Is Camberley green or brown?

Today we’re showing two pictures.  The first is from the borough council’s ‘Camberley Town Centre Statement 2014 – 2030’. The second is from the ‘Camberley Eye Camera 2019’.  We’re not experts, but the tree in the foreground of the latter looks decidedly brown and unhappy to us.  And the council has replaced a lot of the other green in the Statement picture with a lot of brown.  The Statement seems pretty obsolete now – what will Knoll Walk be like in 2030?

Answering that question, the council has said: “the role of Knoll Walk could be transformed by communal benches, spaces for market stalls/pop-up food outlets and attractive planting and lighting”.  Flying pigs would transform it too.


10 thoughts on “Is Camberley green or brown?

  1. There’s me thinking it was a comment on recycling.
    However maybe someone here knows the answer to the query about how SHBC manages plastic recycling from recycling centres?

    Question arises because when I go to the dump there are no containers for plastics with only electrical,metals, garden,timber and cardboard being seperated into containers.

    Does SHBC recycle plastic from the dumps?
    If so;
    What percentage of this plastic is non recyclable and what happens to it? (Chinas recent ban on accepting the worlds waste has probably caused problems.)

    Recent environment related requests to SHBC have been unanswered so maybe more luck here.

    • Well, I can give you ‘an’ answer, but it’s not very helpful. SHBC doesn’t recycle ANYTHING from the ‘dumps’ – they’re run by SCC, and SHBC has nothing to do with them. It’s hard to find out what/how SCC recycles, but there’s some info here: (Actually, I don’t put a very high priority on recycling plastics. Burning them efficiently may sometimes be a better environmental solution.)

      • Thanks. Again split responsibilities between borough and council on waste, not really conducisive to efficiency at many levels let alone planning for the future.

        Below is a quote which highlights the issue with plastic recycling, the UK has a poor record of sending contaminated plastic waste to the few countries that still accept our waste, meaning this problem will become our problem and as you suggested the website info is pretty useless for solutions info.
        Hopefully some of the highly paid council execs who have responsibility for the environment will be on the ball, because UK will soon have to deal with its own waste.

        Quote from Guardian;-

        “”Phil Conran, director 360 Environmental and chair of the government’s advisory committee on packaging, said: “All these markets are effectively closing the door to the poor quality material and they are increasingly limited in what they will accept of the better quality material.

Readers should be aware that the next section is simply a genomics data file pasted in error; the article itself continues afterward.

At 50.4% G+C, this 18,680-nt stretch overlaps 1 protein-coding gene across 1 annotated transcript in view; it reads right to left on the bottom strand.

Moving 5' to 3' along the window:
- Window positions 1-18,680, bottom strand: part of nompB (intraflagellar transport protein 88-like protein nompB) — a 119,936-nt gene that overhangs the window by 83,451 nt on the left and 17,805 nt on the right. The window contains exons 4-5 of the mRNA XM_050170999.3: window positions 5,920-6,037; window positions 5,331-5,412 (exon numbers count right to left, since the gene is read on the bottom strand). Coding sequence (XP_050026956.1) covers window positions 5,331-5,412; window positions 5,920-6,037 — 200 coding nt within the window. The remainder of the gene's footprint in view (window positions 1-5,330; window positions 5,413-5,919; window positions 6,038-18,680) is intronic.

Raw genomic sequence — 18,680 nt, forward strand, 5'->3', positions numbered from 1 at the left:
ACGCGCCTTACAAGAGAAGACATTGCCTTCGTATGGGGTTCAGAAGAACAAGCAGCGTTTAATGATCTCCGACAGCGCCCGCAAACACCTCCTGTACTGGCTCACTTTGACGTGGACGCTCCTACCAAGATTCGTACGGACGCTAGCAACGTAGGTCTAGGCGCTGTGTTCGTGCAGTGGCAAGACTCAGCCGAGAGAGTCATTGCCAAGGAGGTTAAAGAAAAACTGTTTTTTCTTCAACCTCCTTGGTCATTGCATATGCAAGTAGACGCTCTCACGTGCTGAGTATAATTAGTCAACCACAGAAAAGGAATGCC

“At the moment material is still being collected and still going somewhere … but all the sense is that we have reached a tipping point and we simply are struggling to find markets for material that is being collected.”

      • I used to work on the periphery of the ‘plastics’ industry. One of the problems is that the more plastics are tailor-made to particular applications (in particular, food packaging can be a complex combination of materials) the more difficult it is to recycle/reuse them. Incineration or some very low-grade reuse may be the only realistic option.

  2. Surely to solve this problem at a stroke we must stop making these plastics and use something else instead, eg. paper, or a material made form a plant-based source (sea-weed or bamboo, etc.) so it can be burned with no contamination problems. Putting on a tax for using plastic just is not the answer.

    • Angela agree entirely. Unfortunately”tax it” is the defacto response for our lazy politicians who either have no idea or no solution for numerous environmental issues.. If an excellent independent butcher in N Camp can adopt paper based packaging, why can’t JS Tesco Aldi etc because across the channel at L’Elerc and Intermarche already do.

      Hopefully schools are doing what politicians are not and can stimulate a step change in attitudes and inspire the younger generations.

      • Emil, in America they have had paper bags/sacks for decades in the supermarkets for transporting shopping home. It isn’t as if it is an untried ‘experiment’.

      • I spent a chunk of my working life carrying out environmental comparisons. Which taught me that the analysis is difficult, and the outcome depends on assumptions and where boundaries are drawn. In most cases, the answer is ‘it all depends’. I’m not saying that this link is to a scientifically-robust article, but have a look at before coming to what otherwise might seem obvious conclusions.

    • Well, yes and no, Angela. Stating the obvious, plastics came into use because they perform better/more cost-effectively than the alternatives. But the world has changed, and we now put a higher ‘price’ on environmental pollution, so maybe other materials will become preferred. That could mean back to wooden window frames and perishable rubber electric cable insulation. Lead gas pipes, bamboo water pipes. Clothing of uncured animal skins (the cotton and wool industries are highly polluting) Of course, I’m not being entirely serious here, but perhaps these suggestions are thought-provoking. One thing re bamboo drinking mugs that have appeared on the market. They’re impregnated with a resin to make them water-proof. Burning them probably is no better than burning a polyethylene plastic bag. The real problem is that whatever we do disturbs the planet – we can’t help it. There are too many of us and we want to consume.

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